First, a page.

The War on Terror: The Afghanistan War And The Iraq War
Out of the clear blue morning sky of September 11, 2001, war came to America. Nineteen hijackers seized four passenger planes and flew them as manned missiles directly into symbols of American financial and military power. Two planes struck the World Trade Center in New York City before 9:30. At 9:45, a third plane hit the Pentagon, the nerve center of the Defense Department in Washington D.C. Fifteen minutes later, a fourth plane, United Flight 93, crashed in a field in Pennsylvania, as brave passengers tried to wrest control of the plane away from the hijackers to divert it from another target in Washington.
The fiery inferno caused by the two crashes in New York caused the complete collapse of the “Twin Towers,” killing thousands of people trapped inside, including hundreds of fire fighters and police officers who courageously rushed up the staircases of the Towers to help people escape. As steel and brick and glass morphed into what seemed like infinite white powder engulfing much of downtown New York, Americans all across the country stood stunned and saddened as they watched and wondered whether the images brought to them by live television coverage were real or just part of a terrible nightmare.
Approximately 3,000 people lost their lives on “9/11." Americans had not suffered that kind of loss of life
In his speech on September 20, 2011, President Bush charted a new course for American foreign policy when he declared a “War on Terror." The war was to
The second major conflict of the post-9/11 era came in Iraq. In his State of the Union speech of January 2002, President Bush branded North Korea, Iran, and Iraq as members of an “Axis of Evil." He charged them with providing safe havens for terrorists and either having or trying to develop WMDs or "weapons of mass destruction” (biological, nuclear or chemical weapons). Through 2002, the Bush Administration began to make the case that Iraq, specifically, posed the greatest and most immediate threat of the three and even suggested that Saddam Hussein, the dictator of Iraq, had ties with Al Qaeda, the perpetrator of the 9/11 attacks.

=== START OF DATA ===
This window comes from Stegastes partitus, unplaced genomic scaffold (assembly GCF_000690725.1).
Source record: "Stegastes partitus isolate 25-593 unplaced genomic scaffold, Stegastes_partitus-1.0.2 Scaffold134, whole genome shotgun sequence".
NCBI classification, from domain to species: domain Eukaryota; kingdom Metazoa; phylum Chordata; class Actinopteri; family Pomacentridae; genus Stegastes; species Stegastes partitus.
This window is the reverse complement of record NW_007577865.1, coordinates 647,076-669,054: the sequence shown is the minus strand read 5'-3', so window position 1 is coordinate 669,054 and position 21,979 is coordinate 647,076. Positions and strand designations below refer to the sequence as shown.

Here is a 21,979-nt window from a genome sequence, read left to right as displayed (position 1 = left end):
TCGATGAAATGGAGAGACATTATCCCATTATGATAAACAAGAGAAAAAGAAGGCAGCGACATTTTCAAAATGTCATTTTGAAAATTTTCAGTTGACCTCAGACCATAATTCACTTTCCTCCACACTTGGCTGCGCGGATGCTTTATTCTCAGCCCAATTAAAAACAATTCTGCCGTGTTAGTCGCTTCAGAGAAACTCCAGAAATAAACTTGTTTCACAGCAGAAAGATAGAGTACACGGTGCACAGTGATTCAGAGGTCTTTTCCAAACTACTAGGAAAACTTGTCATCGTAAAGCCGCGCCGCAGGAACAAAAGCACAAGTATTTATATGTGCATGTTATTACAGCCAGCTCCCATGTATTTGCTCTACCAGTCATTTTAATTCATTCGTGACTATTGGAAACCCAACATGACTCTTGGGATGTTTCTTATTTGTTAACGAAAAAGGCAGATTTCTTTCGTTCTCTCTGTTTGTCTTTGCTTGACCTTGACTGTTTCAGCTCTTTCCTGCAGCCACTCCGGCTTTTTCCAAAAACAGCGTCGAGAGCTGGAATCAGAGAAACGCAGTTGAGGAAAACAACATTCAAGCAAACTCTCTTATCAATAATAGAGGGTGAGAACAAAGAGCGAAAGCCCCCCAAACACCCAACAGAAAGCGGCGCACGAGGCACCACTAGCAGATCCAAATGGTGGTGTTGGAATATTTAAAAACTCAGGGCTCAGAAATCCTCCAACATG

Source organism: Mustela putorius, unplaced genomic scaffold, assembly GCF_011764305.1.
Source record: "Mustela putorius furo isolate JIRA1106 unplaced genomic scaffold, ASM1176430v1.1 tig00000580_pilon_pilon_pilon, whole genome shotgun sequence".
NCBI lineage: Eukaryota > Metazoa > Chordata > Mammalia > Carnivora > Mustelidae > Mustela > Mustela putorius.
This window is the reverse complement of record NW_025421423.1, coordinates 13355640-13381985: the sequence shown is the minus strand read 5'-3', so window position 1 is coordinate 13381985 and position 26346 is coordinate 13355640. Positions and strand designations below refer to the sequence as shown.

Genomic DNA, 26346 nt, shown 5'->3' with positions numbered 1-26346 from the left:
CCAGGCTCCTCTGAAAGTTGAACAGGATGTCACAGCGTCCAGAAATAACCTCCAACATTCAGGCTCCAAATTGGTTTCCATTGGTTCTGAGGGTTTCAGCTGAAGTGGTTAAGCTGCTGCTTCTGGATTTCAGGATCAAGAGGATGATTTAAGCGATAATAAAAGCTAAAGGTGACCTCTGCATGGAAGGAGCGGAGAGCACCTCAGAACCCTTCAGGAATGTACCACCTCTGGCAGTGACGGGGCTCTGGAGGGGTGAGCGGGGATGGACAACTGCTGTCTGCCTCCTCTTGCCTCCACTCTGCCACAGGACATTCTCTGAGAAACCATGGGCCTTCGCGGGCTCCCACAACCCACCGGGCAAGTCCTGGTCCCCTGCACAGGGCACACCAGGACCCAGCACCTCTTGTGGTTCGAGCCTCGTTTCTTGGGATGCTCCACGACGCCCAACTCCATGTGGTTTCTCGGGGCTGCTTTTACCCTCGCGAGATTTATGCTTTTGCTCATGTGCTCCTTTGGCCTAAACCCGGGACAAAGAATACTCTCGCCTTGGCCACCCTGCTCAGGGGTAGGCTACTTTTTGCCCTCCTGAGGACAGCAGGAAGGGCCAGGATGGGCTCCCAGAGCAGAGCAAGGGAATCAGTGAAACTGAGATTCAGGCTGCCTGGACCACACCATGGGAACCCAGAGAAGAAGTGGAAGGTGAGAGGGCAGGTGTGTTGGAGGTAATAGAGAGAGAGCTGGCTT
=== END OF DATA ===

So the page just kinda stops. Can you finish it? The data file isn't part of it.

While no good evidence existed for Saddam's ties to Al Qaeda,
Location. 30° 13.691′ N, 90° 54.784′ W. Marker is in Gonzales, Louisiana, in Ascension Parish. Marker can be reached from South Irma Boulevard 0.3 miles north of East Worthey Street, on the right when traveling north. Touch for map. Marker is in this post office area: Gonzales LA 70737, United States of America.
Other nearby markers. At least 8 other markers are within walking distance of this marker. Ascension Parish Residents Fighting the War on Terror (here, next to this marker); The War on Terror: The Afghanistan War (here, next to this marker); War on Terror: The Iraq War (here, next to this marker); "The Mother of All Battles Has Begun!" (a few steps from this marker); Louisiana Marines in the Persian Gulf War (a few steps from this marker); The Persian Gulf War (a few steps from this marker); The Vietnam War (within shouting distance of this marker); WWII - War In The Pacific (within shouting distance of this marker). Touch for a list and map of all markers in Gonzales.
More about this marker. Located in the Gonzales Veterans Memorial Park
Categories. • War, 2nd Iraq • War, Afghanistan •
Credits. This page was last revised on April 1, 2018. This page originally submitted on April 1, 2018, by Cajun Scrambler of Assumption, Louisiana. This page has been viewed 55 times since then. Photos: 1, 2, 3, 4. submitted on April 1, 2018.